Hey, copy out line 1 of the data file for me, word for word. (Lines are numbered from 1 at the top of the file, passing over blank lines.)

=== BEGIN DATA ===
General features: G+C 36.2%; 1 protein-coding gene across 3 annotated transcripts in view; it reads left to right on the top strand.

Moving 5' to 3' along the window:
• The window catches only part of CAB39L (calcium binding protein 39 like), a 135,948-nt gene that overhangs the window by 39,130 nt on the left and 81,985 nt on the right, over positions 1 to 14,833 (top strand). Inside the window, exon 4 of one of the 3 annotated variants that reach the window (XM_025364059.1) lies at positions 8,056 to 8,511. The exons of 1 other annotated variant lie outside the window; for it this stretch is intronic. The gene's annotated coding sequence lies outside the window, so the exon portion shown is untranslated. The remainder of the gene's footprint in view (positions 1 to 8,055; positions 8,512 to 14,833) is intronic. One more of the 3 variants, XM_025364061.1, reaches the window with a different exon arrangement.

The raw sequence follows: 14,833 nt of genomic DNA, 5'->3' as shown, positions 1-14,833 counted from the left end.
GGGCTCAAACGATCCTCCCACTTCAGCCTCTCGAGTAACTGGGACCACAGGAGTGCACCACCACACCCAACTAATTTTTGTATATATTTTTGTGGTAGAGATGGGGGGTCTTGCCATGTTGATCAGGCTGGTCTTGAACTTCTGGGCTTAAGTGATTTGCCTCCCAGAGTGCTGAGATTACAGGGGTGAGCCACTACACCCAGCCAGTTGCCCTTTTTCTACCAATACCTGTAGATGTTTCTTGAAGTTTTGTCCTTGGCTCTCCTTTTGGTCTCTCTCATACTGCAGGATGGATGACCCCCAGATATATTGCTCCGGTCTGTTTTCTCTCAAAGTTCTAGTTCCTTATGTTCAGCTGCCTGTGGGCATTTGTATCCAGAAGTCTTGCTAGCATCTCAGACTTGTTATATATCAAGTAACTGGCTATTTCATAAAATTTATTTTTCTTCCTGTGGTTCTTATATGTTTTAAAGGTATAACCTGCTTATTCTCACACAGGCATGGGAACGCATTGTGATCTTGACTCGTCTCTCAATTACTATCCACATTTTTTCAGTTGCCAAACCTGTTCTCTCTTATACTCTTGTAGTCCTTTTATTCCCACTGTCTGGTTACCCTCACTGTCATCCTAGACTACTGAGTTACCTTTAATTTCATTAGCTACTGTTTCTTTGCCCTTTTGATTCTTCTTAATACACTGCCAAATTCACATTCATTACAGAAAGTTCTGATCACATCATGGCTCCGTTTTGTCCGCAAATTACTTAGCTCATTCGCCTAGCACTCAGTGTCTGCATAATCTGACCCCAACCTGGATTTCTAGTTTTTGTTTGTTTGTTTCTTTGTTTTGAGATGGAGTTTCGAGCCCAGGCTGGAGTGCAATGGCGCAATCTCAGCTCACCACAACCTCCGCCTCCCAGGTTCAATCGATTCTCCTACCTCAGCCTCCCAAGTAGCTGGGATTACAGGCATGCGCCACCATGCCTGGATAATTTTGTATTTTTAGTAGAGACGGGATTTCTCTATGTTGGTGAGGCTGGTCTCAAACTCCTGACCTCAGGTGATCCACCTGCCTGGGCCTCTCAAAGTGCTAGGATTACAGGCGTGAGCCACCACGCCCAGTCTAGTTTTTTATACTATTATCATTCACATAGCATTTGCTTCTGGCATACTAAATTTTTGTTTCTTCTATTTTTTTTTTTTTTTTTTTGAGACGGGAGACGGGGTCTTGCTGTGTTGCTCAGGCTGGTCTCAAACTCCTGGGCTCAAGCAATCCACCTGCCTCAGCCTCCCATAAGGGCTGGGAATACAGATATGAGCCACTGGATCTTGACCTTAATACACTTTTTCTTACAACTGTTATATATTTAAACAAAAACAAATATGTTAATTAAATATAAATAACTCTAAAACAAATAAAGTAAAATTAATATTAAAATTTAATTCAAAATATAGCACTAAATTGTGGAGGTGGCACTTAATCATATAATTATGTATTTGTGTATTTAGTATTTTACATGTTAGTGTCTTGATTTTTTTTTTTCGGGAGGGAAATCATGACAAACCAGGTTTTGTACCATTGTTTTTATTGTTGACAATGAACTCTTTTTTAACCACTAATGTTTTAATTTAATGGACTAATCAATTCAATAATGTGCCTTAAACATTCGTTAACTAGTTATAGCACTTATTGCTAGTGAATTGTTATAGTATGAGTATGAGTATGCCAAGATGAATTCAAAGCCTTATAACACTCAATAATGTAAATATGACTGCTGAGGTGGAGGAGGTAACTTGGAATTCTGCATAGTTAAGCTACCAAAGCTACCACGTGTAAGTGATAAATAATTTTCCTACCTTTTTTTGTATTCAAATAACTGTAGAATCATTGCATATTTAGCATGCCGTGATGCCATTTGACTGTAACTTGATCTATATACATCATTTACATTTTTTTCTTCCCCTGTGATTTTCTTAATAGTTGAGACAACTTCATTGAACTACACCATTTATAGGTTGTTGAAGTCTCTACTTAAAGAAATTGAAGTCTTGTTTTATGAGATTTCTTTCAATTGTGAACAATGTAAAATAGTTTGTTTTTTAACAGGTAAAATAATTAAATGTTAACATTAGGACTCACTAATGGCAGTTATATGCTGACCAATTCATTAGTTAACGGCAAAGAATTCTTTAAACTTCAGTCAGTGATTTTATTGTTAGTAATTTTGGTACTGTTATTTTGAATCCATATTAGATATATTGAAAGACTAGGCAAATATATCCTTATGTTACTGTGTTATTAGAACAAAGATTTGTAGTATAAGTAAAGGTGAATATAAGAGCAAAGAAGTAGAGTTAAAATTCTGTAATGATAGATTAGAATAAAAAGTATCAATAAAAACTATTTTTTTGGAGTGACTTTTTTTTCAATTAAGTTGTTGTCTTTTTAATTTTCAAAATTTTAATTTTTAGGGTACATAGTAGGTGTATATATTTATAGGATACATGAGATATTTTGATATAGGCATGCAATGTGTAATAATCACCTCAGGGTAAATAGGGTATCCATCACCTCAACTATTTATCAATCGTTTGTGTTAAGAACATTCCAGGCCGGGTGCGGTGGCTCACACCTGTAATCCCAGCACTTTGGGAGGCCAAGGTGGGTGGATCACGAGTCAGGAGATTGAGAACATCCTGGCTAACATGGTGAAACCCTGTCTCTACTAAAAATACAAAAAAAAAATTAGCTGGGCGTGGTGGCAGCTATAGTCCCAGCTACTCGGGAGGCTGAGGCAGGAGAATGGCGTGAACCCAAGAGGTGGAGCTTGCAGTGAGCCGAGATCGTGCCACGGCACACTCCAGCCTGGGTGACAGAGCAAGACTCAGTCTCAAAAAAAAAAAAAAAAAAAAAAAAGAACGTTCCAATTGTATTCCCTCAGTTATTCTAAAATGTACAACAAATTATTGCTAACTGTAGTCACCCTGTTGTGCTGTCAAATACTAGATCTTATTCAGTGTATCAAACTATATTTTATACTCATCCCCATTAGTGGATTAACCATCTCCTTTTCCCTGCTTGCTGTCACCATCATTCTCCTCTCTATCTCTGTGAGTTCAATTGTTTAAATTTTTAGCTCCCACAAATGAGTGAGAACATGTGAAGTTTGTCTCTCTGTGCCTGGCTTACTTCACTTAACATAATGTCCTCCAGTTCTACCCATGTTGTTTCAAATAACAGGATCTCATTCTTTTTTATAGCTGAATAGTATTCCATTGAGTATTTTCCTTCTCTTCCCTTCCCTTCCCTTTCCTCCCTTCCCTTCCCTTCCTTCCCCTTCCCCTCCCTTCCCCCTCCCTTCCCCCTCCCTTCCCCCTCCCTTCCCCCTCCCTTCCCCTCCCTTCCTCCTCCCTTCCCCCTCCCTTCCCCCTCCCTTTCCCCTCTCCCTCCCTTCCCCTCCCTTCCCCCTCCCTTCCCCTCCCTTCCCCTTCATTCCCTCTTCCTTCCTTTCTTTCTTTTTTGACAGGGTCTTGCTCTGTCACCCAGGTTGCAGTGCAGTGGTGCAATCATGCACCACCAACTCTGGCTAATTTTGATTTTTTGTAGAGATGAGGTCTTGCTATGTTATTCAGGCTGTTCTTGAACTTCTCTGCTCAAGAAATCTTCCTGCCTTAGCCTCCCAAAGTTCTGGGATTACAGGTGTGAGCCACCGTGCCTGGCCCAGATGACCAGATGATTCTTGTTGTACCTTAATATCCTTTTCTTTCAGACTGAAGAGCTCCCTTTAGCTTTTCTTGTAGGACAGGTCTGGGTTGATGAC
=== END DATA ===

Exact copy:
General features: G+C 36.2%; 1 protein-coding gene across 3 annotated transcripts in view; it reads left to right on the top strand.